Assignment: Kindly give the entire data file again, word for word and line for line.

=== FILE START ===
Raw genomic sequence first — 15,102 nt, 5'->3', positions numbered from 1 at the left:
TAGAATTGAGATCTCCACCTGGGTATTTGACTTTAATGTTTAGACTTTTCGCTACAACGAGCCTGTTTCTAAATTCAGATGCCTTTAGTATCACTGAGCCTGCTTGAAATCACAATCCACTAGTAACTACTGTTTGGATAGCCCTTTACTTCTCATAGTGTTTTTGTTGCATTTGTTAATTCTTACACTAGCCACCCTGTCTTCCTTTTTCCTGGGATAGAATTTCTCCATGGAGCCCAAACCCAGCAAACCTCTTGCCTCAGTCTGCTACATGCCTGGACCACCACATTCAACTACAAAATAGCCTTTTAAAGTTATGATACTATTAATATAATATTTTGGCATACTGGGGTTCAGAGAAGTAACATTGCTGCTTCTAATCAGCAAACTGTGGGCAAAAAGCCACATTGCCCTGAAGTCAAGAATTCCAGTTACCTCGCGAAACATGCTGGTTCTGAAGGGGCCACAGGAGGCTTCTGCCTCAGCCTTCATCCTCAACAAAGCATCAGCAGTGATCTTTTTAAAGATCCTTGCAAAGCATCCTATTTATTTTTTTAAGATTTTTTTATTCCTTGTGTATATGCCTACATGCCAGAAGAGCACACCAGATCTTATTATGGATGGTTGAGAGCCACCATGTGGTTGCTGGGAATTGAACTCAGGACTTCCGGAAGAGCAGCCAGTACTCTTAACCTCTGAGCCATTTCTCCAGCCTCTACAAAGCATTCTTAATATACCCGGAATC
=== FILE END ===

Raw genomic sequence first — 15,102 nt, 5'->3', positions numbered from 1 at the left:
TAGAATTGAGATCTCCACCTGGGTATTTGACTTTAATGTTTAGACTTTTCGCTACAACGAGCCTGTTTCTAAATTCAGATGCCTTTAGTATCACTGAGCCTGCTTGAAATCACAATCCACTAGTAACTACTGTTTGGATAGCCCTTTACTTCTCATAGTGTTTTTGTTGCATTTGTTAATTCTTACACTAGCCACCCTGTCTTCCTTTTTCCTGGGATAGAATTTCTCCATGGAGCCCAAACCCAGCAAACCTCTTGCCTCAGTCTGCTACATGCCTGGACCACCACATTCAACTACAAAATAGCCTTTTAAAGTTATGATACTATTAATATAATATTTTGGCATACTGGGGTTCAGAGAAGTAACATTGCTGCTTCTAATCAGCAAACTGTGGGCAAAAAGCCACATTGCCCTGAAGTCAAGAATTCCAGTTACCTCGCGAAACATGCTGGTTCTGAAGGGGCCACAGGAGGCTTCTGCCTCAGCCTTCATCCTCAACAAAGCATCAGCAGTGATCTTTTTAAAGATCCTTGCAAAGCATCCTATTTATTTTTTTAAGATTTTTTTATTCCTTGTGTATATGCCTACATGCCAGAAGAGCACACCAGATCTTATTATGGATGGTTGAGAGCCACCATGTGGTTGCTGGGAATTGAACTCAGGACTTCCGGAAGAGCAGCCAGTACTCTTAACCTCTGAGCCATTTCTCCAGCCTCTACAAAGCATTCTTAATATACCCGGAATC